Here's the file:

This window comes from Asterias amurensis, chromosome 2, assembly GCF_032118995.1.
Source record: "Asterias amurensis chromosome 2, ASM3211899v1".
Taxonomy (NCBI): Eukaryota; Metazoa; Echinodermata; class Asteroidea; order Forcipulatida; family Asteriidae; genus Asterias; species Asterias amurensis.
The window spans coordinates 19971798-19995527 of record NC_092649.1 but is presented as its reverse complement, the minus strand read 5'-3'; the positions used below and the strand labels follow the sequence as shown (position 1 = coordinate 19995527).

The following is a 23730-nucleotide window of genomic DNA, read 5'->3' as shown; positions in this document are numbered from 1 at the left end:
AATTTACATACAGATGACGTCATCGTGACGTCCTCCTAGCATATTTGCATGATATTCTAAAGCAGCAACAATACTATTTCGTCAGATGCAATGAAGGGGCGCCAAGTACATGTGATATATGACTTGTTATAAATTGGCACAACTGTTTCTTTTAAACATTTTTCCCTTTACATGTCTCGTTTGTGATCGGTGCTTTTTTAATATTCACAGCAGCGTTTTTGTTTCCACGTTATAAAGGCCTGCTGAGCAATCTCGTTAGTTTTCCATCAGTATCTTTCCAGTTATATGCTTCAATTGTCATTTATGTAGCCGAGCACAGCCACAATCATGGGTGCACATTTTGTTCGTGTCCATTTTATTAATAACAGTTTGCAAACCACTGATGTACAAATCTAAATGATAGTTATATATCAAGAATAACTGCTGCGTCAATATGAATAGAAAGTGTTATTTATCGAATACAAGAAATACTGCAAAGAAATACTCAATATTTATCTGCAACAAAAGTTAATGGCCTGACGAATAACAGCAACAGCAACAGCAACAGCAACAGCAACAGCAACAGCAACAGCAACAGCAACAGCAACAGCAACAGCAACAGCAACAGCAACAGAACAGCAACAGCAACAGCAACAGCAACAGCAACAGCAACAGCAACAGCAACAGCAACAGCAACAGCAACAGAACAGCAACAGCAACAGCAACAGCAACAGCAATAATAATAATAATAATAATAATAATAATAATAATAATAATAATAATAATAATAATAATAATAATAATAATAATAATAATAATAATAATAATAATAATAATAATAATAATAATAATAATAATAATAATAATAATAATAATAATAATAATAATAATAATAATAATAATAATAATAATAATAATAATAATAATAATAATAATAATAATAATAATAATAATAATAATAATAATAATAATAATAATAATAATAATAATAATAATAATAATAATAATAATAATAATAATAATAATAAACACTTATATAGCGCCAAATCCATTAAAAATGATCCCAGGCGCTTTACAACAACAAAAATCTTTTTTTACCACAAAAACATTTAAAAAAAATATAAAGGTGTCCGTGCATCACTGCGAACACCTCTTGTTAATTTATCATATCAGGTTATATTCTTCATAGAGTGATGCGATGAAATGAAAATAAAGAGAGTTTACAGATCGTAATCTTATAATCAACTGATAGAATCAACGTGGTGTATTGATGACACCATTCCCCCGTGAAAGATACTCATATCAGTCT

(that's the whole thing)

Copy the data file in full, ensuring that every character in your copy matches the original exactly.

This window comes from Asterias amurensis, chromosome 2, assembly GCF_032118995.1.
Source record: "Asterias amurensis chromosome 2, ASM3211899v1".
Taxonomy (NCBI): Eukaryota; Metazoa; Echinodermata; class Asteroidea; order Forcipulatida; family Asteriidae; genus Asterias; species Asterias amurensis.
The window spans coordinates 19971798-19995527 of record NC_092649.1 but is presented as its reverse complement, the minus strand read 5'-3'; the positions used below and the strand labels follow the sequence as shown (position 1 = coordinate 19995527).

The following is a 23730-nucleotide window of genomic DNA, read 5'->3' as shown; positions in this document are numbered from 1 at the left end:
AATTTACATACAGATGACGTCATCGTGACGTCCTCCTAGCATATTTGCATGATATTCTAAAGCAGCAACAATACTATTTCGTCAGATGCAATGAAGGGGCGCCAAGTACATGTGATATATGACTTGTTATAAATTGGCACAACTGTTTCTTTTAAACATTTTTCCCTTTACATGTCTCGTTTGTGATCGGTGCTTTTTTAATATTCACAGCAGCGTTTTTGTTTCCACGTTATAAAGGCCTGCTGAGCAATCTCGTTAGTTTTCCATCAGTATCTTTCCAGTTATATGCTTCAATTGTCATTTATGTAGCCGAGCACAGCCACAATCATGGGTGCACATTTTGTTCGTGTCCATTTTATTAATAACAGTTTGCAAACCACTGATGTACAAATCTAAATGATAGTTATATATCAAGAATAACTGCTGCGTCAATATGAATAGAAAGTGTTATTTATCGAATACAAGAAATACTGCAAAGAAATACTCAATATTTATCTGCAACAAAAGTTAATGGCCTGACGAATAACAGCAACAGCAACAGCAACAGCAACAGCAACAGCAACAGCAACAGCAACAGCAACAGCAACAGCAACAGCAACAGCAACAGCAACAGAACAGCAACAGCAACAGCAACAGCAACAGCAACAGCAACAGCAACAGCAACAGCAACAGCAACAGCAACAGAACAGCAACAGCAACAGCAACAGCAACAGCAATAATAATAATAATAATAATAATAATAATAATAATAATAATAATAATAATAATAATAATAATAATAATAATAATAATAATAATAATAATAATAATAATAATAATAATAATAATAATAATAATAATAATAATAATAATAATAATAATAATAATAATAATAATAATAATAATAATAATAATAATAATAATAATAATAATAATAATAATAATAATAATAATAATAATAATAATAATAATAATAATAATAATAATAATAATAATAATAATAATAATAATAATAATAATAATAATAAACACTTATATAGCGCCAAATCCATTAAAAATGATCCCAGGCGCTTTACAACAACAAAAATCTTTTTTTACCACAAAAACATTTAAAAAAAATATAAAGGTGTCCGTGCATCACTGCGAACACCTCTTGTTAATTTATCATATCAGGTTATATTCTTCATAGAGTGATGCGATGAAATGAAAATAAAGAGAGTTTACAGATCGTAATCTTATAATCAACTGATAGAATCAACGTGGTGTATTGATGACACCATTCCCCCGTGAAAGATACTCATATCAGTCT